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Silicon Valley in Baden-Württemberg in southern Germany? Not quite. But it is no coincidence that the Cyber Valley research network was named after the tech region on the US West Coast. The Swabian centre is located in the valley along the Neckar river between Stuttgart and Tübingen. The two cities, together with their universities and the Max Planck Institute for Intelligent Systems, form a hot spot for research in the field of artificial intelligence (AI). Moreover, this is also an outstanding region for industry and home to technology giants such as Daimler and Bosch.
Giving robots the ability to learn
One of the research groups in Cyber Valley is headed by Jörg Stückler at the Max Planck Institute for Intelligent Systems in Tübingen. A computer scientist, Stückler is an expert when it comes to robotic perception and interaction capabilities. Together with his team in the Embodied Vision research group, his goal is to develop software systems that will allow robots to be programmed such that they no longer have to be designed for specific tasks. "In conventional robotic systems, software is subdivided into different components, each being developed for a specific application", explains Stückler. For example, one component – that is to say a software program – might process sensor data to enable the robot to recognise objects, while a different component would allow it to interpret movements.
From machine-based perception to understanding
"We are exploring a holistic approach. To this end, we are combining perception components and movement components in a learning system", continues Stückler. His research group believes that software structures such as neural networks and deep learning are the way forward; by allowing autonomous learning, deep learning already makes things such as language recognition and Google's AlphaGo games robot possible.
Further developing software structures
The challenge facing Stückler is to further develop these technologies to the point where robots can use data about their surroundings made available to them by video cameras or pressure-sensitive tactile sensors not only to classify objects but also to take decisions. "With the sensor data the robots shall observe the environment in such a way that they are able to predict the effects that actions will have on objects. In turn, they can apply this model knowledge they have learnt to control their own movements", explains Stückler. The aim is to design a robot capable of adapting to new environments, objects and changing situations. "Our hope is that this will not only make robots flexible in terms of how they are used, but will also allow them to communicate and learn from one another."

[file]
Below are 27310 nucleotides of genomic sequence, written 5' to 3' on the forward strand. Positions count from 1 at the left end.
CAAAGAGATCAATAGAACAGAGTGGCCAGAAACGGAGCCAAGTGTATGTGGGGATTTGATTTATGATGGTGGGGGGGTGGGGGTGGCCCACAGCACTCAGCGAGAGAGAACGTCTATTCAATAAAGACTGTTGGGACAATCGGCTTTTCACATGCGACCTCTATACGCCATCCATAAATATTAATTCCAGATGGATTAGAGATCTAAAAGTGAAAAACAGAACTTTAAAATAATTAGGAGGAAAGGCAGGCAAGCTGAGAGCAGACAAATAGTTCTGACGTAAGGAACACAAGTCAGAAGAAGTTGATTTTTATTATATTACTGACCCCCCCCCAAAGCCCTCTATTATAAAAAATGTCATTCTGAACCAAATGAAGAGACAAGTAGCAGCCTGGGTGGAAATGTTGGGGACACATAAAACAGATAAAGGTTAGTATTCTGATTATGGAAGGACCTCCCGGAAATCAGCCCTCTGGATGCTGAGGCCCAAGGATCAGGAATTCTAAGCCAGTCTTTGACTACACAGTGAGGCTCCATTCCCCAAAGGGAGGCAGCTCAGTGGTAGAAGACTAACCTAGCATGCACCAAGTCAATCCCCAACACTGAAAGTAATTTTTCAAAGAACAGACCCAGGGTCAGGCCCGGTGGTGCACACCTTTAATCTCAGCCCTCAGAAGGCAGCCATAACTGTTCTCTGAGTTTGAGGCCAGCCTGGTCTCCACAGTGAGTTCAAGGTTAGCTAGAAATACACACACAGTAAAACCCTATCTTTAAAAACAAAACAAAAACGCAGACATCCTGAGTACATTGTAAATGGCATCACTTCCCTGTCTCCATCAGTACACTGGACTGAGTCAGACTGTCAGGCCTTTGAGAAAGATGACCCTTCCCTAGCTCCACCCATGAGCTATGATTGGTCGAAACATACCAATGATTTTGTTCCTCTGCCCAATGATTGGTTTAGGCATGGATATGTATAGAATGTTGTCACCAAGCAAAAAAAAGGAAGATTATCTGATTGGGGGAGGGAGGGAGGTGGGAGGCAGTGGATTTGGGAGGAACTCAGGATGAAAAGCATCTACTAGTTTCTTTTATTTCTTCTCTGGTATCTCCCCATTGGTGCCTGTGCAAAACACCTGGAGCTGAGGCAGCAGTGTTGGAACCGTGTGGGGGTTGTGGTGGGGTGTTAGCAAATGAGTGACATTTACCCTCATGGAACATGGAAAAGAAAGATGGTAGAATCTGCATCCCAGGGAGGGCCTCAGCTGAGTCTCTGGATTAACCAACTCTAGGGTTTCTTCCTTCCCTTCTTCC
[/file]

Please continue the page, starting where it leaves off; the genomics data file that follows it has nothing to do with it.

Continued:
Ten AI research groups established in two years
Cyber Valley has suddenly turned this region in the southwest of Germany into a hub for one of Europe's largest AI research networks. Funded by the Max Planck Society, the Universities of Stuttgart and Tübingen, and by a number of foundations and companies, ten research groups in the areas of machine learning, computer vision and robotics have already begun their work in the two years since Cyber Valley was founded. Two new chairs in machine learning at the University of Tübingen (only in German) have also been established.
A finger on the pulse of theory and practice
According to Jörg Stückler, the Max Planck Institute in Tübingen and the Cyber Valley research network offer outstanding conditions for his research. "I have excellent colleagues here, as well as many opportunities to collaborate with researchers at the universities in Tübingen, Stuttgart and Zurich. I also have the chance to find out from companies what the requirements are for various applications, and where they see a need for research."
Promoting young researchers at Cyber Valley
The computer scientist and robotics expert belongs to the first generation of Cyber Valley researchers. Many more could follow thanks to the research network's graduate school, the International Max Planck Research School (IMPRS) for Intelligent Systems, where the first 100 PhD students are currently being trained. And who knows, perhaps Jörg Stückler will decide to start up his own business one day. After all, machine intelligence for universal use – known as Artificial General Intelligence (AGI) – is the great dream of AI researchers.
Teaching machines how to see and understand is also the goal of the VIDETE research project pursued by the Augmented Vision department at the German Research Center for Artificial Intelligence (DFKI) in Kaiserslautern. The aim is to programme vision-specialised computers such that they can use images supplied to them by a single camera to reliably recognise moving objects and assess situations. Ultimately, the necessary calculations need to be performed so efficiently that they can also be done by devices with small processors, such as an endoscopy camera for example.www.dfki.de > VIDETE